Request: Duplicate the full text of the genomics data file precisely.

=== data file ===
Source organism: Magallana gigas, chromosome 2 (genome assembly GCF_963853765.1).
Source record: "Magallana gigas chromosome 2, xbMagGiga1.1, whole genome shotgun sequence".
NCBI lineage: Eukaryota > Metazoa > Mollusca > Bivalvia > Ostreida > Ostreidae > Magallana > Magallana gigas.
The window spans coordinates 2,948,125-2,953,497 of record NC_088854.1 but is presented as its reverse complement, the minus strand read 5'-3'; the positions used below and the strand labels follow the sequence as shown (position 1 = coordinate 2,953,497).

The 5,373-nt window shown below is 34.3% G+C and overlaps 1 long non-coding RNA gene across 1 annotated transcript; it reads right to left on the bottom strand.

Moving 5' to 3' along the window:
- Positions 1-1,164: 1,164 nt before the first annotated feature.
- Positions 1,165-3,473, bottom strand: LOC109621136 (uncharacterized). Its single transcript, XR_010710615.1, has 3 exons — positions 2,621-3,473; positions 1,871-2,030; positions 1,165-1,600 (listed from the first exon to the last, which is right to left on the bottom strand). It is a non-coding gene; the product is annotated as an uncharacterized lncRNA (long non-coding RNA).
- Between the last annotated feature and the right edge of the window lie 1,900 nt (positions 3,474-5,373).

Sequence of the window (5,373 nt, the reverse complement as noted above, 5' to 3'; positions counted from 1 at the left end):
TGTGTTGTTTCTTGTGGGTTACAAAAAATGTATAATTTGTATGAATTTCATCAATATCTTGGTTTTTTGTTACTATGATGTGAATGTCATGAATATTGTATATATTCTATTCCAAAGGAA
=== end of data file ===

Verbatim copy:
Source organism: Magallana gigas, chromosome 2 (genome assembly GCF_963853765.1).
Source record: "Magallana gigas chromosome 2, xbMagGiga1.1, whole genome shotgun sequence".
NCBI lineage: Eukaryota > Metazoa > Mollusca > Bivalvia > Ostreida > Ostreidae > Magallana > Magallana gigas.
The window spans coordinates 2,948,125-2,953,497 of record NC_088854.1 but is presented as its reverse complement, the minus strand read 5'-3'; the positions used below and the strand labels follow the sequence as shown (position 1 = coordinate 2,953,497).

The 5,373-nt window shown below is 34.3% G+C and overlaps 1 long non-coding RNA gene across 1 annotated transcript; it reads right to left on the bottom strand.

Moving 5' to 3' along the window:
- Positions 1-1,164: 1,164 nt before the first annotated feature.
- Positions 1,165-3,473, bottom strand: LOC109621136 (uncharacterized). Its single transcript, XR_010710615.1, has 3 exons — positions 2,621-3,473; positions 1,871-2,030; positions 1,165-1,600 (listed from the first exon to the last, which is right to left on the bottom strand). It is a non-coding gene; the product is annotated as an uncharacterized lncRNA (long non-coding RNA).
- Between the last annotated feature and the right edge of the window lie 1,900 nt (positions 3,474-5,373).

Sequence of the window (5,373 nt, the reverse complement as noted above, 5' to 3'; positions counted from 1 at the left end):
TGTGTTGTTTCTTGTGGGTTACAAAAAATGTATAATTTGTATGAATTTCATCAATATCTTGGTTTTTTGTTACTATGATGTGAATGTCATGAATATTGTATATATTCTATTCCAAAGGAA